“The X Factor” – This will make a big noise, good or not. Simon Cowell and Paula Abdul​ are reunited on a rival to “American Idol,” long a hit in the U.K. The key differences are the age range and the prize money. This show is open to anyone 12 and up (no upper limit), groups can audition, and the winner gets $5 million — a record for TV prize money. Sept. 21.

“Up All Night” – At deadline the revamped pilot was unavailable for screening. Christina Applegate and Will Arnett co-star as new parents unaccustomed to not being the center of the universe. Maya Rudolph​ (whose role is being rewritten to be more prominent) plays Applegate’s boss and a talk-show host. Lots of comedic talent here, we’ll see how it comes together. Sept 14.

“Suburgatory” – When dad finds condoms in his daughter’s room, he decides to relocate from city to suburb, where life will be pretty, like the lawns. Surprise, the mean girls and desperate housewives lurking in suburbia may be even worse. Jane Levy (“Shameless”) is great as the sardonic Tessa, Jeremy Sisto​ is less perfectly cast as her dad. Cheryl Hines (“Curb Your Enthusiasm​”) plays a housewife type, Ana Gasteyer (“SNL”) is crazy neighbor Sheila. A smart single-camera comedy with a soul. Sept. 28.

“Free Agents” – Hank Azaria and Kathryn Hahn play Alex and Helen, newly single co-workers who have a drunken one-night stand. Now they’ve got to deal with the awful aftermath, and figure out how distant to be, while developing feelings for one another. From John Enbom (“Party Down​”) and Todd Holland (“Malcolm in the Middle​”), and adapted from a Britcom, “it’s all about the messy,” Azaria said. If only it were a bit more about the funny. Sept. 14.

“I Hate My Teenage Daughter” – Bad parenting as a sitcom premise? Jaime Pressly (“My Name is Earl”) and Katie Finneran (“Wonderfalls”) play best friends who learn the hard way that they over-indulged their little daughters to the point of creating monsters. They end up terrified of their teen girls. A couple of funny lines can’t save the awful enterprise. Nov. 23.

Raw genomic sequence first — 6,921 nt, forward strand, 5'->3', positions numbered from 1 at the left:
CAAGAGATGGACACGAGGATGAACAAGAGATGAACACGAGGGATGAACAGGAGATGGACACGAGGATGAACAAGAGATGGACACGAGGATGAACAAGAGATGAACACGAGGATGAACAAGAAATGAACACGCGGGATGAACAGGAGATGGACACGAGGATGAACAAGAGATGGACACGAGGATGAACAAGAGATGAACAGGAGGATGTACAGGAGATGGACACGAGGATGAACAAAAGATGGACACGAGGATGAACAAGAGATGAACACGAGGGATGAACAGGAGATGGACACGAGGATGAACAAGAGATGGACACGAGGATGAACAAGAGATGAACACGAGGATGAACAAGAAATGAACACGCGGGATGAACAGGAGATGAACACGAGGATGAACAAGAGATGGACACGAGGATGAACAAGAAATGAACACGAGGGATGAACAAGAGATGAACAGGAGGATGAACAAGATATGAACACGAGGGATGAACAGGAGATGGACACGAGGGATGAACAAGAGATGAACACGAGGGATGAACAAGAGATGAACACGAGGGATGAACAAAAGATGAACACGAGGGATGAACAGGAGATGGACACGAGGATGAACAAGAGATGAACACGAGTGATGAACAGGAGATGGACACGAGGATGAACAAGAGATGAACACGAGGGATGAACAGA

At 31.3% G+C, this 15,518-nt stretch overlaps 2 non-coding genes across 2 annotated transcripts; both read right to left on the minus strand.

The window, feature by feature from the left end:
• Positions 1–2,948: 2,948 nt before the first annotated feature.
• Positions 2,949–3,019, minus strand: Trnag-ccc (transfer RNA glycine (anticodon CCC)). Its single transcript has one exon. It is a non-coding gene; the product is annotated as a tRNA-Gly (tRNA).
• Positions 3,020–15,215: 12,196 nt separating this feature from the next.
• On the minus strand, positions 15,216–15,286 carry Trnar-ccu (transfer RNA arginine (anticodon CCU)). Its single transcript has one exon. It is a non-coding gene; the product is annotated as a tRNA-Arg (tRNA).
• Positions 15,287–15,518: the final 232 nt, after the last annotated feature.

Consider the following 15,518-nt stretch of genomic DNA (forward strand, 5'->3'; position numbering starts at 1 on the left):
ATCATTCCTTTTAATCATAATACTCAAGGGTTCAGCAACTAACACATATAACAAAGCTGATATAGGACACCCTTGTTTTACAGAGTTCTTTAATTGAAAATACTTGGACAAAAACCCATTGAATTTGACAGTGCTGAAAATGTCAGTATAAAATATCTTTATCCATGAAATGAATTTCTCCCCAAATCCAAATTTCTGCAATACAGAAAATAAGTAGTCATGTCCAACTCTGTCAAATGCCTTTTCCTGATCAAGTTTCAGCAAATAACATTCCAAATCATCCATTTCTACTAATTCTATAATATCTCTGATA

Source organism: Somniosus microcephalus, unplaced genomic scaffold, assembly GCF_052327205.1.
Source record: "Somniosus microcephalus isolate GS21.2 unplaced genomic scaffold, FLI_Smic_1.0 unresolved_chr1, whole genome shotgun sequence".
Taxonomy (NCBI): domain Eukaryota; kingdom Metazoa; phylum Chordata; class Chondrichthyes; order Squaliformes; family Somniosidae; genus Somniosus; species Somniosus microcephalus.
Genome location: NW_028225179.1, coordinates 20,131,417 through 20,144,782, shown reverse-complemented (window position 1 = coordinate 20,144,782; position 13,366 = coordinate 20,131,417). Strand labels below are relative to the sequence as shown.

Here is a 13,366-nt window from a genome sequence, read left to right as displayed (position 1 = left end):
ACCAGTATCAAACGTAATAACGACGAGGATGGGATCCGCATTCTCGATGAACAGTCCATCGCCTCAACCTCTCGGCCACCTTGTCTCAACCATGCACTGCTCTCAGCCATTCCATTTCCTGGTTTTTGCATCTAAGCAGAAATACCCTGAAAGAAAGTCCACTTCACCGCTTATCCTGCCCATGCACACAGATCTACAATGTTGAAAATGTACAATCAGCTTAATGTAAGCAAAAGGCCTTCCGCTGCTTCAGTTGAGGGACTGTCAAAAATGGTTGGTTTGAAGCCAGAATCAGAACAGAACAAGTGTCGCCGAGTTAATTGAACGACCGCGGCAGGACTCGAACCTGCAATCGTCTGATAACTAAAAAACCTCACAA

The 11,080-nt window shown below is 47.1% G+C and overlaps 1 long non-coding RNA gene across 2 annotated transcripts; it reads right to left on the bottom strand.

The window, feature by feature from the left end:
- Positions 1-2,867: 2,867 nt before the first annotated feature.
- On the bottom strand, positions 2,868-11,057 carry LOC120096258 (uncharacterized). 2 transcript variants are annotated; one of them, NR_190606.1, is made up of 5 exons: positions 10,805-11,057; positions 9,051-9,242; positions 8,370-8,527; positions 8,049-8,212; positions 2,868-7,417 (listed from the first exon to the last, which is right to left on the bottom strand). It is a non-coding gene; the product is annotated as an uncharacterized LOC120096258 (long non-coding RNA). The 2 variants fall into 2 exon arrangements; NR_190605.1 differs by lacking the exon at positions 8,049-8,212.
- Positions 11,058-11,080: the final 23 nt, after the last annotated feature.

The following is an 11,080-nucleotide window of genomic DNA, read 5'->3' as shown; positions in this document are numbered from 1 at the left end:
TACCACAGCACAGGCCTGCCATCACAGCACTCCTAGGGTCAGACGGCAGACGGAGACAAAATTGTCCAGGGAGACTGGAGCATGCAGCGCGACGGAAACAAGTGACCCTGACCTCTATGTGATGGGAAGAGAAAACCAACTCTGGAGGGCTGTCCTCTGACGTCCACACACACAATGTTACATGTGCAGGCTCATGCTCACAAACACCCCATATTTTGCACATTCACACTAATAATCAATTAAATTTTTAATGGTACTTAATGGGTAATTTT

“Revenge” – A primetime soap full of beautiful people, led by Emily Van Camp as Emily Thorne, a young woman out to avenge the super-wealthy folks who destroyed her family. Madeleine Stowe​ plays the matriarch of the family, Joshua Bowman plays her son, who will woo Emily. It’s a modern take on the Count of Monte Cristo​, set in the Hamptons (but not shot there; the pilot was filmmed in South Carolina.) Sept. 21 on ABC.


“Charlie’s Angels” – Cartoonish action-adventure romp marked by mediocre acting. The network believes it has a “built-in” audience across generations, thanks to the title. The producer calls it “a show about redemption.” Really, a show about babes — kickboxing, gun-weilding babes. Sept. 22.

“How to be a Gentleman” – Can a mild-mannered magazine writer learn to change his tone to appeal to hip, younger readers? If he’s got an “Entourage” mentor he can. David Hornsby​ and Kevin Dillon portray an “Odd Couple” for modern times. Excruciating. Sept. 29 on CBS.

“Person of Interest” – J.J. Abrams and Jonathan Nolan offer a complex sci-fi mystery built around a former CIA agent, an oddball computer billionaire and surveillance cameras, plus a dollop of paranoia. Michael Emerson (“Lost”) is the billionaire who has created a computer surveillance program able to spot future victims/perpetrators of crime. He taps Reese (Jim Caviezel​) to stop the crimes before they happen. Pay attention, and watch for cameras. Sept. 22.

“The Secret Circle” – Kevin Williamson (“Vampire Diaries​”) switches gears to witches in his new CW series, based on L.J. Smith’s other book series. Orphaned teen Cassie moves to a small town where the folks seem to know more about her than she knows about herself…And so it begins, but with deviations from the written storyline. Sept. 15.